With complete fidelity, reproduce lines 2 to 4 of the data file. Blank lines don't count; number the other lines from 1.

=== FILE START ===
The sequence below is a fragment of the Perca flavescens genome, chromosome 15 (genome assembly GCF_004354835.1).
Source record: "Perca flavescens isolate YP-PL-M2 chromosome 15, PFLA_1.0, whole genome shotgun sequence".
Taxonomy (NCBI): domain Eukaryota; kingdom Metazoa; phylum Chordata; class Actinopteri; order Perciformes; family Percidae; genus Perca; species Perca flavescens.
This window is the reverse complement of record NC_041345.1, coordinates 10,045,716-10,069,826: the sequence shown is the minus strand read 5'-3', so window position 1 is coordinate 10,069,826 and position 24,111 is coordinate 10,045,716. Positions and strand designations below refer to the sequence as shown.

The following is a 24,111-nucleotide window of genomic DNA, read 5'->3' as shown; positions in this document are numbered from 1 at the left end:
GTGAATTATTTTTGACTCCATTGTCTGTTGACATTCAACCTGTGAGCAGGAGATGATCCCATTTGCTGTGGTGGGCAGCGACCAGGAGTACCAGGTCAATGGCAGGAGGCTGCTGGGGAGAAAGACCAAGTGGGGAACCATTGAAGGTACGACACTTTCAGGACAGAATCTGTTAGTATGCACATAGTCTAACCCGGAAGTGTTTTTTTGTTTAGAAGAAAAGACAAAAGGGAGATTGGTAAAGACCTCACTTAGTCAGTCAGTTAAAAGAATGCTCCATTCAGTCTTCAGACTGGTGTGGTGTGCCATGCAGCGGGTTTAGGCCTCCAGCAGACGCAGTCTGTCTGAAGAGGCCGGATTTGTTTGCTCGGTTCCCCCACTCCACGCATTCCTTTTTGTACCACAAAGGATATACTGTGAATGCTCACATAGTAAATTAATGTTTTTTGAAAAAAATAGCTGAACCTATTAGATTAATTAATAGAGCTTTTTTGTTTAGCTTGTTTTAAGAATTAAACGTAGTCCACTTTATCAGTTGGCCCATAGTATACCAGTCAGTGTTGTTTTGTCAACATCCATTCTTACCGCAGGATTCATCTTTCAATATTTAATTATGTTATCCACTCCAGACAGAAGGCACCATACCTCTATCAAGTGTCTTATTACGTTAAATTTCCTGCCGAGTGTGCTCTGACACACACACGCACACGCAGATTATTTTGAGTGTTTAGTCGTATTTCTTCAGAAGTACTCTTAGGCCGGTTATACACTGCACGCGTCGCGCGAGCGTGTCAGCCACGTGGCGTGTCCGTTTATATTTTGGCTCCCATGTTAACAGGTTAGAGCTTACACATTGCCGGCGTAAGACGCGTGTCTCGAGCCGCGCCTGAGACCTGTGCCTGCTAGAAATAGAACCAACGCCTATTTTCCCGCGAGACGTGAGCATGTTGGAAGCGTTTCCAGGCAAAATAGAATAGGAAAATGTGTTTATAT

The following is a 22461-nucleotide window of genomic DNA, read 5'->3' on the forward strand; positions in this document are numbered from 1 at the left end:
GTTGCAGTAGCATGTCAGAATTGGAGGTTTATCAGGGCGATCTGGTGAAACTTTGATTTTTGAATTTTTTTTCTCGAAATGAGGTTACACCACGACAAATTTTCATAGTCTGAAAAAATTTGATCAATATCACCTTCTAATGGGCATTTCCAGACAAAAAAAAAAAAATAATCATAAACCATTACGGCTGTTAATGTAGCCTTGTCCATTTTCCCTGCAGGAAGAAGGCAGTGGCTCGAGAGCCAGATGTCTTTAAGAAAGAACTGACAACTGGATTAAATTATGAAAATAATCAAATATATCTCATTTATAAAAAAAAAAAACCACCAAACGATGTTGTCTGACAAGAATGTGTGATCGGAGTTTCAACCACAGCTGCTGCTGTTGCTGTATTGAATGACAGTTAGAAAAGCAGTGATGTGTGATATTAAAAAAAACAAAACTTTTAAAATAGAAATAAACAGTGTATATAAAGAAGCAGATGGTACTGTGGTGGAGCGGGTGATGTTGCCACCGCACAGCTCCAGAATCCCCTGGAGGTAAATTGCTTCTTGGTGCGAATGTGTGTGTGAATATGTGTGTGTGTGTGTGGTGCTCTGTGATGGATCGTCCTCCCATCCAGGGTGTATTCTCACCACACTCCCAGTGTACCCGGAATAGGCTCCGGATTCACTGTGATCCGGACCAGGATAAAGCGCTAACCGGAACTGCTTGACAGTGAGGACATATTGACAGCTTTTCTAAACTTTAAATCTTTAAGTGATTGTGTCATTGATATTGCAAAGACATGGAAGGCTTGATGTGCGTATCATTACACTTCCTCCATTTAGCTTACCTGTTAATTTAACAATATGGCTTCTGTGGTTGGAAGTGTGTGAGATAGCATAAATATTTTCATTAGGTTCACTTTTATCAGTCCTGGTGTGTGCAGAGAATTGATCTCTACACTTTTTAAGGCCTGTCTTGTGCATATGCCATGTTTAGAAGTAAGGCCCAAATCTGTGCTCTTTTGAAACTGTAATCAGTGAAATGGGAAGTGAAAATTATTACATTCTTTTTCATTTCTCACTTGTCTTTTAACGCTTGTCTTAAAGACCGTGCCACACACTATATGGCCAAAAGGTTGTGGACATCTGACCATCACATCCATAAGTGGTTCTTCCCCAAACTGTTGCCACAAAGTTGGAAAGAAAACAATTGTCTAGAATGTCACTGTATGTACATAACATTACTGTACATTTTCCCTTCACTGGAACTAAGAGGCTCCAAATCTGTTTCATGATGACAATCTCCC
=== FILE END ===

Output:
Source record: "Perca flavescens isolate YP-PL-M2 chromosome 15, PFLA_1.0, whole genome shotgun sequence".
Taxonomy (NCBI): domain Eukaryota; kingdom Metazoa; phylum Chordata; class Actinopteri; order Perciformes; family Percidae; genus Perca; species Perca flavescens.
This window is the reverse complement of record NC_041345.1, coordinates 10,045,716-10,069,826: the sequence shown is the minus strand read 5'-3', so window position 1 is coordinate 10,069,826 and position 24,111 is coordinate 10,045,716. Positions and strand designations below refer to the sequence as shown.